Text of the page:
In Depth Look at This Yu-Gi-Oh! Thing the Kids Go On About – Part Three

In Depth Look at This Yu-Gi-Oh! Thing the Kids Go On About – Part Three

Posted by October 20, 2018 Comment

Toby Johnston of Nottingham in the UK writes,

Welcome back to the third, more in-depth part of my how-to guide to Yu-Gi-Oh, (part one and two here) in which I will explain Synchro Summoning mechanics and basic rulings, for if (hopefully when) you begin to actually experience the game for itself. Oh yeah, and if you haven’t read the previous ones, I’d really recommend you do, because otherwise, none of this will make any sense whatsoever unless you have prior knowledge of Yugioh.

For this segment, we begin in 2008, a year which gave us The Dark Knight, Super Smash Bros. Brawl, and the Secret Invasion storyline from MARVEL. In Yugioh, however, from January to August 2008, the meta game was dominated by a bunch of angry zoo animals, aka Gladiator Beasts, who just happened to use a mechanic discussed last time, Contact Fusion. But, in August 2008, the entire game was shaken up with the release of Synchro Monsters (also known as ‘What are these weird white cards?’ by everyone at the time). 

With Synchro Monsters, there also came a new sub-type of monsters from the Main Deck, Tuners. And no, not all of them were fish (but some of them were! See what I did there, with, uh, Tuna?… No? OK, scratch that), but they all play an integral part in Synchro Summoning. (fish type tuner)

To Synchro Summon, you need at least 1 Tuner, and 1 non-tuner monster (certain monsters might specify more Tuners or Non-Tuners). Then, you send them to the Graveyard, and Summon the Synchro monster from your Extra Deck. But there’s a catch! The sent monsters’ combined Levels must add up to the Level of the Synchro Monster. For example, if I wanted to Synchro Summon “White Aura Dolphin”, a Level 6 Synchro (who is actually a Fish), I would need to send ‘1 Tuner + 1 or more non-Tuner monsters’ from my field whose levels total 6.

Like Fusion Monsters, some Synchros might have specifically named Materials (materials means monsters used for a Summon), or Materials with certain properties e.g. WATER or FIRE (and it’s only now that I’m remembering that I forgot Types and Attributes in the first article — onto them then!)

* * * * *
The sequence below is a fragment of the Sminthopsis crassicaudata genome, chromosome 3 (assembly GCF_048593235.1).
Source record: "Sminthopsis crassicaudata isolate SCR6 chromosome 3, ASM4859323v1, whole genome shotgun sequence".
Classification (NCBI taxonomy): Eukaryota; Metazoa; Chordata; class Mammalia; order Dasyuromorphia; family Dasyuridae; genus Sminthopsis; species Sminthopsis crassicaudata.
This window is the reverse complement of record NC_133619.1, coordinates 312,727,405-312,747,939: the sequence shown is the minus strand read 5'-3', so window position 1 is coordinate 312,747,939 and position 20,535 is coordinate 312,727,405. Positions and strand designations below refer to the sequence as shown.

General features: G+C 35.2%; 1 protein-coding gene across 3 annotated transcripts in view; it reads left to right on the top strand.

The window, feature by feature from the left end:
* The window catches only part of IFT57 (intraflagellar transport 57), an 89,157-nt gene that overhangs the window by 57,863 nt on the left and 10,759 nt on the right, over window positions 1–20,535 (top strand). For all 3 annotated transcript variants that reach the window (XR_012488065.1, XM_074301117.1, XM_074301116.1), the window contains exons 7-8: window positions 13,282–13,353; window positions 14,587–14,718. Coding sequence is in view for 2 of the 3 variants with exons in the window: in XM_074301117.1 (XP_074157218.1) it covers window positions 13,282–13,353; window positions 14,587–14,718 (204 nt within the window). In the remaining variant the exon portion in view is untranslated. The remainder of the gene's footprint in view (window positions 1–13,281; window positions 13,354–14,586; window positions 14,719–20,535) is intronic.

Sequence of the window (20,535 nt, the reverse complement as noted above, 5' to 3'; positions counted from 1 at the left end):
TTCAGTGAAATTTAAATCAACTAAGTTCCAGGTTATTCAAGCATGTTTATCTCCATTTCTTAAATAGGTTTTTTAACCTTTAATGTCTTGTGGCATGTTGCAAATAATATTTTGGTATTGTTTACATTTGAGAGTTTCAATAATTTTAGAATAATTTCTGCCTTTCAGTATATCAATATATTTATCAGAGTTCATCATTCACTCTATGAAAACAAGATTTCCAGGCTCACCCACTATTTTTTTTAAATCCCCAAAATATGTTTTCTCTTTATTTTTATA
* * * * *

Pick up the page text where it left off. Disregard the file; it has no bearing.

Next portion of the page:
As a short detour (sorry!), all monsters have 1 of 6 Attributes, WATER, FIRE, WIND, EARTH, DARK or LIGHT, and 1 of 25 Types, Aqua, Beast, Beast-Warrior, Cyberse, Creator God, Dinosaur, Divine-Beast, Dragon, Fairy, Fiend, Fish, Insect, Machine, Plant, Psychic, Pyro, Reptile, Rock, Sea Serpent, Spellcaster, Thunder, Warrior, Winged Beast, Wyrm, and Zombie.

 Attributes aren’t usually used that much, but can matter in terms of certain cards, like Gozen Match or Allure Of Darkness. Also, some Attributes, such as LIGHT and DARK, are typically seen as better than others, such as FIRE and WIND, because of LIGHT and DARK’s abundance of generic support.

However, Types are a somewhat different matter, as, although some types (Warrior, Dragon, Spellcaster, Zombie) have more support than others (Thunder, Divine-Beast, Creator God (those last 2 have 6 monsters combined, and 3 of them are different forms of Ra), Reptile), but even the undersupported Types can have a chance if they receive an archetype like the upcoming Thunder Dragons, which have the potential to burst into the metagame.

Back to Synchros, from 2008 to 2011, they dominated Yugioh, with every top deck focusing on ‘how many of those white cards can I spit out in a turn’,  and having some of the weirdest deck names in the game’s history, like ’TeleDAD’, ‘Quickdraw Dandywarrior’ and ‘Cat Synchro’. These decks tried to swarm the field as much as possible, so that they could Synchro Summon at least 2 monsters per turn, usually more, and decimate their opponent’s Life Points.

They were so powerful and versatile, that, even during the following era, the Xyz era, the new Xyz monsters were not played in abundance until a banlist heavily hit the most prominent Synchro Decks of the time. This was because, by the end of the Synchro era, Synchro monsters had sped up the game to such a level, which, when combined with the power level of the 2010-11 Synchro monsters, such as Brionac, Dragon of the Ice Barrier, which was the creator of multiple First Turn Kills, a way of winning the game before the opponent even gets a turn, or Trishula, Dragon of the Ice Barrier, a monster that is still Limited to 1 today, which can banish cards from your opponent’s hand, field and Graveyard on Summon. 

Because of these powerful effects, which carried on to Synchro Monsters made later, such as Crystal Wing Synchro Dragon, a monster which can negate monster effects, and Psy-Framelord Omega, a card that banishes a card from your opponent’s hand once per turn by banishing itself. Due to the power and versatility of Synchro monsters, as well as their wide accessibility, Synchros have remained, in some form or another, somewhat meta-relevant since their induction. 

That’s it for the second of the Extra Deck Mechanics I’ll be covering in this series, and a little bit of basics which I forgot in the first one. So now, I’ll pass the turn to you, while I start the next part of the series, the aforementioned Xyz monsters, and the first of these parts which have the capability to go in (almost) any deck.

Toby Johnston is a student in Nottingham who can only dream of being bitten by a radioactive spider. His exposure to comics, games and geek culture as a whole originated when he met his uncle during his first weeks on the planet. Now, most of his time is spent between trading card games, building some sort of competitive Pokemon team, and devouring as many comics as Uncle Rich can throw at him. He’s also finally catching up with Marvel, DC TV, Doctor Who and “classic” sci-fi films, which could take him a while.

(Last Updated October 20, 2018 10:59 am )

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